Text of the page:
School’s back in session, which means that germs that are carrying illnesses such as influenza can start to spread rapidly among classmates, and to their families outside of school. But the good news is that with a variety of flu vaccination options, almost everyone can find just the right one for their needs, says an expert at Baylor College of Medicine.
“In the United States, it is recommended that everyone over the age of 6 months be vaccinated against the flu, and there are many vaccines available that will fit your need based on age and other important risk factors,” said Dr. Pedro Piedra, professor of molecular virology and microbiology and of pediatrics at Baylor. “This year, the live attenuated vaccine, the FluMist, is available again after the manufacturer changed the novel H1N1 strain in the vaccine and showed evidence of effectiveness.”
Last year’s flu season was one of the worst flu seasons since the H1N1 pandemic in 2009 in terms of hospitalizations, and adult and pediatric deaths. The vast majority of the pediatric deaths occurred in children who were not vaccinated against influenza.
In children, it’s important to keep in mind that:
- Children who are under 9 years of age who have not received an influenza vaccine (live or shot) in a previous year should get two doses of the vaccine four weeks apart this year
- Those under 9 years of age who have received a single dose of a flu vaccine in the past should get two doses of the vaccine four weeks apart
- Because babies under 6 months of age cannot get the vaccine, it is recommended that everyone in the household be vaccinated to protect the child
FluMist (live attenuated virus)
Piedra, who also is with Texas Children’s Hospital, said that the availability of the FluMist will be beneficial for children, who are more likely to be fearful of shots. He also noted that the biggest benefit of the FluMist has been demonstrated in children.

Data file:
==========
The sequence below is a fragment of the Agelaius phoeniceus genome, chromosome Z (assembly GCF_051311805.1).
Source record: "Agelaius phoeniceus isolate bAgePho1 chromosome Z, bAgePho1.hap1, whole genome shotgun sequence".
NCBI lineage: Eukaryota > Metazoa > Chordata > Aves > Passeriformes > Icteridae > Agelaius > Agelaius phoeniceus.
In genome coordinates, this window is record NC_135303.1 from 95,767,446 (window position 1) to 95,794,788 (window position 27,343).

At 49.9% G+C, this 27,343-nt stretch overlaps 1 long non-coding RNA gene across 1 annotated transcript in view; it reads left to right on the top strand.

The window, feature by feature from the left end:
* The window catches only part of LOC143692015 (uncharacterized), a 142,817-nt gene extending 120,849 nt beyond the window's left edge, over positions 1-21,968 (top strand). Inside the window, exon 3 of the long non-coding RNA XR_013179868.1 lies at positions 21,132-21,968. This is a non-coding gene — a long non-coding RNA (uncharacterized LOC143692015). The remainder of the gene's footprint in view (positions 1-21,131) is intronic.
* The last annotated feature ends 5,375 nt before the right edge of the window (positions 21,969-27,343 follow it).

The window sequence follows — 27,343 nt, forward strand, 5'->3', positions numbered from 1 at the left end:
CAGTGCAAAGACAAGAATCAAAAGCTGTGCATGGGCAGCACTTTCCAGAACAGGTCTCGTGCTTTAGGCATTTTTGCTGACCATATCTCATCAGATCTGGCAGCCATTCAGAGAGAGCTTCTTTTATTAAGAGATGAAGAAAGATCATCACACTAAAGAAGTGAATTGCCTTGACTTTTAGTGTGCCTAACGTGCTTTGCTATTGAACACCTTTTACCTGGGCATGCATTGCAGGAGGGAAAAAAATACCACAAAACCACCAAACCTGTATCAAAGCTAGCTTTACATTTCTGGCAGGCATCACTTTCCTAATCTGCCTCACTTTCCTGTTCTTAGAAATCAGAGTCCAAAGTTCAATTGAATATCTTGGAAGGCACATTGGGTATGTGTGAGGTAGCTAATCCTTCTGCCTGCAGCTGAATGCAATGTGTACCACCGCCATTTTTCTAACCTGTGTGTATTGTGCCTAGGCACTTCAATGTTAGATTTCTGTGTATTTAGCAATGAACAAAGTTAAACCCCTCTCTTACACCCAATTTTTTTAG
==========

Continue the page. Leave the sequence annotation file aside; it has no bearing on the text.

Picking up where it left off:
The FluMist is approved for those between the ages of 2 and 49 years who are healthy. FluMist is a live attenuated influenza virus vaccine and is not recommended for:
- Children taking aspirin or aspirin-containing medication
- Those who have a history of a severe allergic reaction to the vaccine or any of its components
- Those who have received influenza antiviral medication within 48 hours
- Women who are pregnant
- Those with a significant health condition such as immunodeficiency, moderate to severe asthma, etc.
- Those with other medical conditions should discuss with their physician if the live vaccine is recommended for them.
Flu shot (inactivated virus)
There also are a number of inactivated flu vaccines available for children over the age of 6 months. The only contraindication for inactivated influenza vaccine is a history of a severe allergic reaction to the vaccine or any of its components. Piedra recommends consulting with your child’s pediatrician on which vaccine is best for them.
In addition, anyone with a history of Guillain-Barré syndrome within six weeks of receipt of an influenza vaccine should talk to their doctor. Pregnant women should get the inactivated vaccine (the flu shot) to protect themselves and their unborn child.
In adults, there are several trivalent and quadrivalent versions of the inactivated vaccine available. The trivalent includes three strains of influenza, and the quadrivalent covers four strains.
It is recommended that adults over the age of 65 years get a high-dose or adjuvanted vaccine. There also are vaccines that are not derived from eggs for those who have a history of a severe, life threatening egg allergy.
Take early action
Piedra recommends getting vaccinated against influenza now and not waiting for the outbreak to begin. It takes about two weeks for the vaccine to be fully effective in adults and children who require one vaccine dose. However, for children who require two doses of the vaccine at least four weeks apart, it will take about six weeks to be fully effective.
“The flu season is unpredictable every year, but the best way to protect yourself and your loved ones is to get vaccinated,” Piedra said.
While the vaccine is effective, some may still contract influenza. Piedra recommends discussing the need for an influenza antiviral strategy with your physician so that if there is breakthrough infection, you can get a prescription for antiviral medication quickly. Antiviral therapy is most effective when administered in the first 48 hours of symptom onset.
This article has been republished from materials provided by the Baylor College of Medicine. Note: material may have been edited for length and content. For further information, please contact the cited source.